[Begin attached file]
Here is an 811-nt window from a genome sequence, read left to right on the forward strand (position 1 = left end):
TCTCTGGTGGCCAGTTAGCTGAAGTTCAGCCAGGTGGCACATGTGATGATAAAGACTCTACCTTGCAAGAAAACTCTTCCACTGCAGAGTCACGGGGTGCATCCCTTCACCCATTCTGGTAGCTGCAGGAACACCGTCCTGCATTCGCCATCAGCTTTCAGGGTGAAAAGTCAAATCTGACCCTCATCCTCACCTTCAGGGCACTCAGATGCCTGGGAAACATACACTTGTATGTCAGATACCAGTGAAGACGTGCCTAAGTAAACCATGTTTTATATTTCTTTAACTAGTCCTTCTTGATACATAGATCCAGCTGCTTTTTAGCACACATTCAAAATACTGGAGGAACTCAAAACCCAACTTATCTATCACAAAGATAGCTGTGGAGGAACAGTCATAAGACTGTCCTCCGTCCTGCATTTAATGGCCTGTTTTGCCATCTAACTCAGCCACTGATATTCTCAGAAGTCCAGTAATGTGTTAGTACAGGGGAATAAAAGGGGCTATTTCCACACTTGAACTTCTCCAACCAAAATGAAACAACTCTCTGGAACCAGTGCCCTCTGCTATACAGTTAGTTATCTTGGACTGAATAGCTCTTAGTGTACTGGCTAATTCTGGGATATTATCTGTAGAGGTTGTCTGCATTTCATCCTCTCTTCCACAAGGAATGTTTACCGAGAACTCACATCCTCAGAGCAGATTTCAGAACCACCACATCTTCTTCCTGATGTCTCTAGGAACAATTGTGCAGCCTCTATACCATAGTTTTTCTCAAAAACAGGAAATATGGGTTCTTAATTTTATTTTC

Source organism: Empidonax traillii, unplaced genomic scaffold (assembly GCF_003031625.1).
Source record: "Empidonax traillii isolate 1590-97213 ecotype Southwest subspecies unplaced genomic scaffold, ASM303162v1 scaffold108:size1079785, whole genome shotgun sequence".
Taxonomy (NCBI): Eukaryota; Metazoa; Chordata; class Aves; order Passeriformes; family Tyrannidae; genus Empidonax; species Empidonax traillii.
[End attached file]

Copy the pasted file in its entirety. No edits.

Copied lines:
Here is an 811-nt window from a genome sequence, read left to right on the forward strand (position 1 = left end):
TCTCTGGTGGCCAGTTAGCTGAAGTTCAGCCAGGTGGCACATGTGATGATAAAGACTCTACCTTGCAAGAAAACTCTTCCACTGCAGAGTCACGGGGTGCATCCCTTCACCCATTCTGGTAGCTGCAGGAACACCGTCCTGCATTCGCCATCAGCTTTCAGGGTGAAAAGTCAAATCTGACCCTCATCCTCACCTTCAGGGCACTCAGATGCCTGGGAAACATACACTTGTATGTCAGATACCAGTGAAGACGTGCCTAAGTAAACCATGTTTTATATTTCTTTAACTAGTCCTTCTTGATACATAGATCCAGCTGCTTTTTAGCACACATTCAAAATACTGGAGGAACTCAAAACCCAACTTATCTATCACAAAGATAGCTGTGGAGGAACAGTCATAAGACTGTCCTCCGTCCTGCATTTAATGGCCTGTTTTGCCATCTAACTCAGCCACTGATATTCTCAGAAGTCCAGTAATGTGTTAGTACAGGGGAATAAAAGGGGCTATTTCCACACTTGAACTTCTCCAACCAAAATGAAACAACTCTCTGGAACCAGTGCCCTCTGCTATACAGTTAGTTATCTTGGACTGAATAGCTCTTAGTGTACTGGCTAATTCTGGGATATTATCTGTAGAGGTTGTCTGCATTTCATCCTCTCTTCCACAAGGAATGTTTACCGAGAACTCACATCCTCAGAGCAGATTTCAGAACCACCACATCTTCTTCCTGATGTCTCTAGGAACAATTGTGCAGCCTCTATACCATAGTTTTTCTCAAAAACAGGAAATATGGGTTCTTAATTTTATTTTC

Source organism: Empidonax traillii, unplaced genomic scaffold (assembly GCF_003031625.1).
Source record: "Empidonax traillii isolate 1590-97213 ecotype Southwest subspecies unplaced genomic scaffold, ASM303162v1 scaffold108:size1079785, whole genome shotgun sequence".
Taxonomy (NCBI): Eukaryota; Metazoa; Chordata; class Aves; order Passeriformes; family Tyrannidae; genus Empidonax; species Empidonax traillii.